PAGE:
New type of geothermal power plant powers data centers in the desert

Ars Technica » Scientific Method 2023-11-29

Power plant from above

Enlarge (credit: Google)

Earlier this month, one corner of the Internet got a little bit greener, thanks to a first-of-its-kind geothermal operation in the northern Nevada desert. Project Red, developed by a geothermal startup called Fervo, began pushing electrons onto a local grid that includes data centers operated by Google. The search company invested in the project two years ago as part of its efforts to make all of its data centers run on green energy 24/7.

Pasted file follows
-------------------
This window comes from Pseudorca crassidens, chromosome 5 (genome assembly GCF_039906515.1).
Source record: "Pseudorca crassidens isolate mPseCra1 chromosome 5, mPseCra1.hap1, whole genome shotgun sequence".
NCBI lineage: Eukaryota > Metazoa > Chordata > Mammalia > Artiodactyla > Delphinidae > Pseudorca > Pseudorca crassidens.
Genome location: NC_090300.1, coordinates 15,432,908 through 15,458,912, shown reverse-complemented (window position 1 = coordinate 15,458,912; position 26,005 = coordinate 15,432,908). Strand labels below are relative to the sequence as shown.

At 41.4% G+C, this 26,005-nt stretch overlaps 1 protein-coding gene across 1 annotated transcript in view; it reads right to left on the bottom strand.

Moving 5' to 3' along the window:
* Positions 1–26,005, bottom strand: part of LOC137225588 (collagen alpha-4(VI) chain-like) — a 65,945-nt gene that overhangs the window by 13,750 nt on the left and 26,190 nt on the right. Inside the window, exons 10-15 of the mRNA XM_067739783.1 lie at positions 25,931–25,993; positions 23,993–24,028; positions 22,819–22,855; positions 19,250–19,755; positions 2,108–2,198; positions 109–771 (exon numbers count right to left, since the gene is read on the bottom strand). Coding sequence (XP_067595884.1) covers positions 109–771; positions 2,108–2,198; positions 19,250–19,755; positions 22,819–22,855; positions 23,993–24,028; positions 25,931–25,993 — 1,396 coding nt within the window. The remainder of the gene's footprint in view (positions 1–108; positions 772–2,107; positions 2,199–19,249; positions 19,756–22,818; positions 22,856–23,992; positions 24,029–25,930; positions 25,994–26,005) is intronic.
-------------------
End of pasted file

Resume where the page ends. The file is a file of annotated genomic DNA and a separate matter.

Project Red is small—producing between 2 and 3 megawatts of power, or enough to power a few thousand homes—but it is a crucial demonstration of a new approach to geothermal power that could make it possible to harness the Earth’s natural heat anywhere in the world.

Hot rock is everywhere, with temperatures rising hundreds of degrees Fahrenheit within the first few miles of the surface, but geothermal plants provide just a small fraction of the global electricity supply. That’s largely because they are mostly built where naturally heated water can be easily tapped, like hot springs and geysers. Hot water is pumped to the surface, where it produces steam that powers turbines.

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